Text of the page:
A Holistic Approach To Teaching Engineering Entrepreneurship And Technology Commercialization

Vaidy Vaidyanathan, Carmo D'Cruz
2003 Annual Conference Proceedings   unpublished
With their creative product and technology ideas, engineers are excellent sources of high growthpotential entrepreneurial and technology commercialization ventures. However, this resource has not been effectively supported by academia in general, to fully realize its potential. This paper reviews contemporary literature on teaching of entrepreneurship and describes an innovative, holistic inter-disciplinary Engineering Entrepreneurship and Technology Commercialization approach backed by the
more » ... h backed by the resources and activities of a technology incubator, to provide engineering students and researchers with tools and opportunities for entrepreneurial success, establish deeper and more meaningful community ties, and facilitate the incubation of investable technology-based start-ups. Packaging the "incubator concept" into a series of graduate, undergraduate and continuing education short courses is a unique feature of this program, which offers practical insights, tools, objectives, case studies, strategies, mock negotiations and actions that one can apply to any stage of an entrepreneurial or intrapreneurial venture from initial idea to growth and profitability. The ever-pressing issue of funding is presented as a manageable hurdle and options to structure and develop the business to attract potential investors are presented. The critical roles of engineering, marketing, finance and management are clearly explained as the entrepreneur learns practical and leading-edge approaches to bring products to market and grow the organization. Technology commercialization projects, guest lectures and interaction / networking opportunities with successful or struggling technical entrepreneurs, corporate intrapreneurs, angel investors, venture capitalists, corporate technology managers, technology incubator directors, attorneys, financial advisors, consultants, etc are added benefits of this program. Attempts are also made to resolve/avoid IP issues that commonly impact university-industry partnerships. This program has received very favorable reviews from local, state and national organizations. Adam Smith (1723Smith ( -1790, who is commonly accepted as the father of free enterprise economics, used the standard terms of the times, that of "projectors and undertakers" to identify entrepreneurial individuals. 2 Unfortunately, the former term was often given to shady dealers and the latter was subsequently, and for no known reason given over to funeral directors. Smith's undertaker was a "mere capitalist" and while he was important as a decision maker in regard to the division of labor, he was ahead of his time in terms of identifying innovation, the use of capital and the division of labor (but not technology per se) and its dependency on the markets. Jean Baptiste Say (1767 -1832), who is particularly well known for his "law of markets" and "theory of production" visualized three components of the production process: human industry, capital and national agents. 3 He was the first in economic history to identify the value that is contributed to the system by the entrepreneur. Ludwig von Mises (1881-1972 was the first in modern times to come out foursquare in placing the entrepreneurs in the same rank as, if not more important than, the three classical agents of economics -land, capital and labor. 4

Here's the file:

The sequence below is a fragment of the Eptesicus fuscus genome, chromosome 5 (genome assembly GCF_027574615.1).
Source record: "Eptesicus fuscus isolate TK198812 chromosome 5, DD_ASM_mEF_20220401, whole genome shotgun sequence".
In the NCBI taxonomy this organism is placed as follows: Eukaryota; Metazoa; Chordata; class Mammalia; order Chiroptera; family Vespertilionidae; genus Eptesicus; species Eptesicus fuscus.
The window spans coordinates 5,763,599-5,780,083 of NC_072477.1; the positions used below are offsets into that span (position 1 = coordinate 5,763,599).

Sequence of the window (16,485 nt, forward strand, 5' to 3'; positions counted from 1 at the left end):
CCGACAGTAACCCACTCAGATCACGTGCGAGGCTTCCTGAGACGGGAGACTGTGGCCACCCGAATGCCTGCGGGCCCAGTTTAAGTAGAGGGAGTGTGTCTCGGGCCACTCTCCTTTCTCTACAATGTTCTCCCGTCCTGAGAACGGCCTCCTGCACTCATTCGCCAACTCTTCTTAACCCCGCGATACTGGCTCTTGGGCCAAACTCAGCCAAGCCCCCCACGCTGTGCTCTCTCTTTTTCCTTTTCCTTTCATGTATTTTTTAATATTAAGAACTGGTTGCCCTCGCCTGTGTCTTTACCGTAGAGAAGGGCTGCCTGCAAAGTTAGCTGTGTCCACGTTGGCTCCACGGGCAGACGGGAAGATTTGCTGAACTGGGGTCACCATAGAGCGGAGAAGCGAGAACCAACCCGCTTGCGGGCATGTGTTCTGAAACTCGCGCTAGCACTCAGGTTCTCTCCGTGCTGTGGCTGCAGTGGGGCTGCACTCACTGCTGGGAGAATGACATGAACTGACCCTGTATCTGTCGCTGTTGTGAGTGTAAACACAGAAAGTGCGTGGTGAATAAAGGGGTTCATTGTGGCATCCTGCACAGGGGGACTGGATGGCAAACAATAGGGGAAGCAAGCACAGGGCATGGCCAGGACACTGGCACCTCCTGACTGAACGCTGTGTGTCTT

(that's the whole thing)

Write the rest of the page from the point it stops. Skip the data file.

doi:10.18260/1-2--12612 fatcat:4eqen545hzesnmqhtme4ook6fy